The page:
11 October, 2016


The TB, Human Rights and the Law Task Force was convened by the Global Drug-resistant TB Initiative in October 2016. The objective of the task force is to mainstream a human rights-based approach to TB and MDR-TB into national policies and programming. The approach aims to promote concrete actions that reduce human rights barriers to TB and MDR-TB diagnosis, prevention, and treatment and to improve the lives and health of all individuals affected by TB and MDR-TB. The task force will serve as a mechanism to foster meaningful collaboration and take collective action in addressing issues of human rights, TB (with a focus on MDR-TB), and the law.


There has been a paradigm shift in global TB policy and practice, with a goal to eliminate all forms of TB by the year 2030. The End TB Strategy has at its core a program of patient-centered care that is grounded in a human rights-based approach to the entire spectrum of TB services. The third of four principles of the End TB Strategy calls for the "Protection and promotion of human rights, ethics and equity."

In spite of a stated global commitment to embracing human-rights driven TB policies and practices, there have been limited formal interactions between the medical/public health communities working on TB elimination and the legal/judicial/human rights communities. Such collaborations are essential given that there is frequent overlap between these areas when it comes to TB - especially multidrug-resistant forms of TB (MDR-TB) - where legal and human rights issues abound. Some examples of these include forced isolation and imprisonment of people living with the disease; discrimination in the workplace and in health care facilities; and lack of access to diagnostic and treatment services that limit an individual’s right to life and health.

Similar collaborations in the field of HIV have been extremely productive in ensuring that the legal, judicial, and human rights communities are informed by evolving medical and public heath practice and that medical and public health providers and policy makers are aware of the legal, judicial, and human rights implications of their work. These formal collaborations have also been essential in ensuring that persons living with HIV are able to access legal services and recourse when they face human rights barriers and violations. The End TB Strategy framework issued by the WHO demands that similar collaborations are developed and strengthened in the field of TB, with special attention given to MDR-TB, where many of these barriers are most acutely felt.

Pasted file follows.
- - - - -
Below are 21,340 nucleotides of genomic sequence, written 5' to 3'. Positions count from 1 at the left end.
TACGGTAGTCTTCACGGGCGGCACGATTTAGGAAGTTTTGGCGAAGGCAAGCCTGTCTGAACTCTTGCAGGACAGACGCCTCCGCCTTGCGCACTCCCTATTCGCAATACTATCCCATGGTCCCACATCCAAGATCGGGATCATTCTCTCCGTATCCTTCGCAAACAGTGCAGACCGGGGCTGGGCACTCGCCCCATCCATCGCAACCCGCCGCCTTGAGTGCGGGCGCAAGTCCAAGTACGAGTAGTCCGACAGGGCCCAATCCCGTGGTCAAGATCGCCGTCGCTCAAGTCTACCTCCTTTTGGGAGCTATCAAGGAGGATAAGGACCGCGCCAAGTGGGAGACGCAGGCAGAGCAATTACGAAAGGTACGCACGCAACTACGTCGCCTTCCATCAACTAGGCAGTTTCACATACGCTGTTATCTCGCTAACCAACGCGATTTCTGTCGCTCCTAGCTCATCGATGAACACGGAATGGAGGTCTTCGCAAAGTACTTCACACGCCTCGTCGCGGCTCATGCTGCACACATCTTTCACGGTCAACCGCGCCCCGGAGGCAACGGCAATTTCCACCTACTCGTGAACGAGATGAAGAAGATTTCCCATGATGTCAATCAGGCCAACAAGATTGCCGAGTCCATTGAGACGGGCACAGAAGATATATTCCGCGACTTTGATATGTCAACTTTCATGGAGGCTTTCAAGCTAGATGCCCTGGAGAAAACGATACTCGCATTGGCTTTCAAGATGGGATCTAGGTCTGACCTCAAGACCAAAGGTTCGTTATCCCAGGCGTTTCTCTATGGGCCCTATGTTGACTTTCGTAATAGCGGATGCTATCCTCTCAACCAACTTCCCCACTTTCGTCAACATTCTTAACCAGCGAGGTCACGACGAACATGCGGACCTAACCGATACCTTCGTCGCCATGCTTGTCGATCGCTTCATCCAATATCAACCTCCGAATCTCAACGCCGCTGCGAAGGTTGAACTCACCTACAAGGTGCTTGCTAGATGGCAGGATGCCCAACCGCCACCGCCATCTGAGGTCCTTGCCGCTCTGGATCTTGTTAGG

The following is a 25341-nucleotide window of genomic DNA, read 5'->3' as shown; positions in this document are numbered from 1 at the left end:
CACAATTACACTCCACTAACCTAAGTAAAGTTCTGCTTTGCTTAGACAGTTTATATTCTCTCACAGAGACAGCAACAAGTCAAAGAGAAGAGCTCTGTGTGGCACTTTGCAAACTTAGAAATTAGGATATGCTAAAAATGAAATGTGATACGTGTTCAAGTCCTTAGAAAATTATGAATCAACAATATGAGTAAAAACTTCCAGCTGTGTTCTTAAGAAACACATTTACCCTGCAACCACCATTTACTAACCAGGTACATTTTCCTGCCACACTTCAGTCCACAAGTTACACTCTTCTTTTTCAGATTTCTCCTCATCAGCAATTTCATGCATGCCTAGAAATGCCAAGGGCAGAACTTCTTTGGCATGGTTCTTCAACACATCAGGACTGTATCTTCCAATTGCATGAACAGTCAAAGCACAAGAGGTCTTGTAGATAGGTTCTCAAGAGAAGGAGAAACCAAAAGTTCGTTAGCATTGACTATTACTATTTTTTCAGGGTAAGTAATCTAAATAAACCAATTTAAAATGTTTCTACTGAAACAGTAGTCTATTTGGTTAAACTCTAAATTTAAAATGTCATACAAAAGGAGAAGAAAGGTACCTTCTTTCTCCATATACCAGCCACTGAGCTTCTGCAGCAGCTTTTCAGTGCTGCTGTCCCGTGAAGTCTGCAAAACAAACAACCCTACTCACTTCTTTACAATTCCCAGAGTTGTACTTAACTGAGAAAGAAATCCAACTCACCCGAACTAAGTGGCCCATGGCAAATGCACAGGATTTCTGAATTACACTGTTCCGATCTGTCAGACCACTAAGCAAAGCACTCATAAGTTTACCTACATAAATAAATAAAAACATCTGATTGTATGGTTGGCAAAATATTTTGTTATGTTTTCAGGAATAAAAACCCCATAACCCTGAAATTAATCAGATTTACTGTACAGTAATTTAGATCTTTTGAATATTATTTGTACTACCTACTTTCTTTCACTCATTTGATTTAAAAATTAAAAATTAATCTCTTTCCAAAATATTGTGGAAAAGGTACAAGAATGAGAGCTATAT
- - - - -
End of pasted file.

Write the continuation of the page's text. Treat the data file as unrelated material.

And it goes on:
In order to make substantial progress in enshrining a human rights and an enabling legal environment for eliminating TB and MDR-TB, the TB, Human Rights and the Law task force aims to engage:

  • Legal and human rights experts who can provide direct services to affected populations, move forward with TB-related litigation, and help inform the medical, public health, and policy communities about the potential legal implications and ramifications of their guidelines and practices.
  • Judicial representatives who often hear cases involving TB and the law, are involved in interpreting international and constitutional law and public health implications of TB elimination practices, and who serve as activists promoting human rights in the area of TB.
  • National governments and TB Programs who legislate medical, legal, and public health standards in the countries and communities.
  • International donors and stakeholders, including the Global Fund, who are responsible for funding work on TB and MDR-TB elimination, have specifically espoused a human-rights framework for TB, and require input from accountable experts to ensure that all individuals affected by TB receive services that promote their human rights and liberties.
  • Medical and scientific experts who are responsible for providing a sound empirical evidence base to inform the legal, judicial, and human rights communities about optimal diagnostic, preventive, and therapeutic services for persons with all forms of TB and whose medical and policy decisions must be informed by experts in the legal and judicial fields.
  • Affected community members who often face serious human rights and legal barriers along the continuum of TB care and whose testimonies are essential in informing the judicial, legal, medical, human rights and public health communities.
  • TB activists who often serve as a bridge between the different legal, human rights, judicial, medical and public health groups working on TB.

"Tuberculosis, Human Rights and the Law: A Compendium of Case Law" is designed to serve as an archive of case law involving tuberculosis, human rights and law from domestic and regional jurisdictions. The case law is summarized for convenience and use by readers and arranged based on broad thematic issues. The aim of the arrangement is to illustrate the international scope of the legal issues involved and to provide insights to readers in one jurisdiction about how cases have been adjudicated elsewhere.

Tuberculosis, Human Rights and the Law: A Compendium of Case Law
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